# PIC16F877A – DC Motor Interfacing

This article is a continuation of the series of tutorials on the PIC16F877A Microcontroller. The aim of this series is to provide easy and practical examples that anyone can understand. In the previous tutorial, we have used that LCD in 4-bit mode. In this tutorial, we are going to learn DC Motor Interfacing with PIC16F877A. Let’s run….

## Introduction

When we talk about controlling the robot, the first thing that comes into mind is controlling DC motors. Interfacing DC motor to the microcontroller is a very important concept in Robotic applications. By interfacing the DC motor to the microcontroller, we can do many things like controlling the direction of the motor, controlling the speed of the motor. This article describes how to control the DC motor using the PIC16F877A controller.

A DC motor in simple words is a device that converts electrical energy (direct current system) into mechanical energy. It is of vital importance for the industry today.

The maximum output current of the microcontroller pin is 15mA at 3.3V. But the power requirements of most DC motors are out of reach of the microcontroller and even the back emf (electromotive force) which is produced by the motor may damage the microcontroller. Hence it is not good to interface the DC motor directly to the controller. So use a motor driver circuit in between of DC motor and controller.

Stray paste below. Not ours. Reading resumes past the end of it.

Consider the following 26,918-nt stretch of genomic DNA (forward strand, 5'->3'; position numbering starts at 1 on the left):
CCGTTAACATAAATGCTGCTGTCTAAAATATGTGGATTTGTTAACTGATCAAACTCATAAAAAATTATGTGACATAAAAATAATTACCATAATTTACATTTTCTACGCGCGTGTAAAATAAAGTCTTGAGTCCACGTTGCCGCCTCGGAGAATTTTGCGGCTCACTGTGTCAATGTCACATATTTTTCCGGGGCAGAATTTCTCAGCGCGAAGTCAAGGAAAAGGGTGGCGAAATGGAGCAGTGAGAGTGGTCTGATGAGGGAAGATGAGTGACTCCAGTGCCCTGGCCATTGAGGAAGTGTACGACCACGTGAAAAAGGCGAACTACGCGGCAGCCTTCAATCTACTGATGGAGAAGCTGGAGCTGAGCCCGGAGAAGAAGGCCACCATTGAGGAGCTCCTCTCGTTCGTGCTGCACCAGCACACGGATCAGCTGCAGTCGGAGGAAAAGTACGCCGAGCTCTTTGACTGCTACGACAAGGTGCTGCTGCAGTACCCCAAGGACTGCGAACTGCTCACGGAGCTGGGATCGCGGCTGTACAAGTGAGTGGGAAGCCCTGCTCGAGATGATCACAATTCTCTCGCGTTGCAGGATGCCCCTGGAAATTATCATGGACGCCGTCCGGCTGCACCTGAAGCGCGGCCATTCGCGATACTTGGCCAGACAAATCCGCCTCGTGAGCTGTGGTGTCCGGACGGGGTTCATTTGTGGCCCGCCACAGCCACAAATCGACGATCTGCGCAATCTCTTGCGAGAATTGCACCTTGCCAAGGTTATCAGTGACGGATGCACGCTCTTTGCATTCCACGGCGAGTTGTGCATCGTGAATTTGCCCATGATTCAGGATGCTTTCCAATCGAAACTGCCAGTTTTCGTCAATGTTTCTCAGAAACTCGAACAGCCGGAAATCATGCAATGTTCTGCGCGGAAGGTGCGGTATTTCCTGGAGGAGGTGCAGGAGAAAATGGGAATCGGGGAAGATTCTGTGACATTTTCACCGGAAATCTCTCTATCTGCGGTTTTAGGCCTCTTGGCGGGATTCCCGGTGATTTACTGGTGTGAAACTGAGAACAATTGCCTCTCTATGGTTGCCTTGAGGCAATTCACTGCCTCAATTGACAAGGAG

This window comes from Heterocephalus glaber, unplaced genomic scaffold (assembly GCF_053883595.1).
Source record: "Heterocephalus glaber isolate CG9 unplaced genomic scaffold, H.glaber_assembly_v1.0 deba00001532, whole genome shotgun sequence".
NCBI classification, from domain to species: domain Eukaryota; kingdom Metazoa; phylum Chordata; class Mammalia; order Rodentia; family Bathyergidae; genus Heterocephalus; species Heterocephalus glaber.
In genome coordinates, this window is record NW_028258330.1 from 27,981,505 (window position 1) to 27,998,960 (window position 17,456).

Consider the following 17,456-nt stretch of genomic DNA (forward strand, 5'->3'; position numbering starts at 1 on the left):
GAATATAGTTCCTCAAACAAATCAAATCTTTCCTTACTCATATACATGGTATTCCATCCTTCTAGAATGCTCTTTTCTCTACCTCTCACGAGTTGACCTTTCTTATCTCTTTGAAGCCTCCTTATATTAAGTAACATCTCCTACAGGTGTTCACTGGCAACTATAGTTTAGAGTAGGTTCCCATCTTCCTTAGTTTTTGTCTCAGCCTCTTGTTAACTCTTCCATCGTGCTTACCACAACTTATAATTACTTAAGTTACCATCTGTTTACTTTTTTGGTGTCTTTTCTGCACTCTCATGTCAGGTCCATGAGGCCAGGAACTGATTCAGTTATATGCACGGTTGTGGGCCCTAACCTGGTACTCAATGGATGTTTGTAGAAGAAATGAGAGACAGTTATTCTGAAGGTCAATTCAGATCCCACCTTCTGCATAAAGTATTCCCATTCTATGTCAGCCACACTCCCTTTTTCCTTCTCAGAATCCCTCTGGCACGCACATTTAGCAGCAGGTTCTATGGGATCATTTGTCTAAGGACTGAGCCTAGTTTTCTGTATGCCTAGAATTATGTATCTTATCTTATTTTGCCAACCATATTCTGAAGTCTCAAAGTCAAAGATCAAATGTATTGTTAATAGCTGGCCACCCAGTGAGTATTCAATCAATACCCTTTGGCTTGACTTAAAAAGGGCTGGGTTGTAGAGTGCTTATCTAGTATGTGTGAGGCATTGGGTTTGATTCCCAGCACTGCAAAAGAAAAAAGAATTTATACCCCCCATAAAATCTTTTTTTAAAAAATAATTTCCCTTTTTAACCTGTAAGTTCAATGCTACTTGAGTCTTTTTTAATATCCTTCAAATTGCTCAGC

Here, we are using an L293D motor driver IC to drive DC motors. Using this IC, we can drive 2 DC motors at a time. For this IC motor supply is variable 4.5 to 36V and it provides a maximum current of 600mA. Just refer here for the L293d Driver’s operation.

## DC Motor Interfacing with PIC16F877A

### Circuit Diagram

• Input 1 – Port B.0 (RB0)
• Input 2 – Port B.1 (RB1)
• Enable 1 – Directly giving 5v
• Button – Port B.2 (RB2) ### Working Algorithm

#### Forward

• EN Pin High  (En1 = 1 or En2 = 1)
• Input 1 or Input 3 Pin High (In1 = 1 or In3=1)
• Input 2 or Input 4 Pin Low (In2 = 0 or In4 = 0)

#### Reverse

• EN Pin High  (En1 = 1 or En2 = 1)
• Input 1 or Input 3 Pin Low (In1 = 0 or In3=0)
• Input 2 or Input 4 Pin Low (In2 = 1 or In4 = 1)

### Code

In this code, the motor will rotate forward when we press the button. Here I’ve connected buttons one end into +5v. So in the if function I’m checking with 1 `if(sw==1)`. But if you connect that end into the ground, you should check with 0 `if(sw==0)`.

```#include<pic.h>

#define in1 RB0
#define in2 RB1
#define sw RB2

void main()
{
TRISB0=0;
TRISB1=0;
TRISB2=1;
while(1) {
if(sw==1) {
in1=1;
in2=0;
} else {
in1=in2=0;
}
}
}
```

### Output

Notes:

• The maximum current capacity of L293 is 600mA/channel. So do not use a motor that consumes more than that.
• The supply voltage range of L293 is between 4.5 and 36V DC. So you can use a motor falling in that range.
• Mostly in Robotic application, we will use DC gear Motor. So the same logic is used for that Gear motor also.

In our next tutorial, we will see how to interface the Relay with PIC16F877A.

You can also read the below tutorials.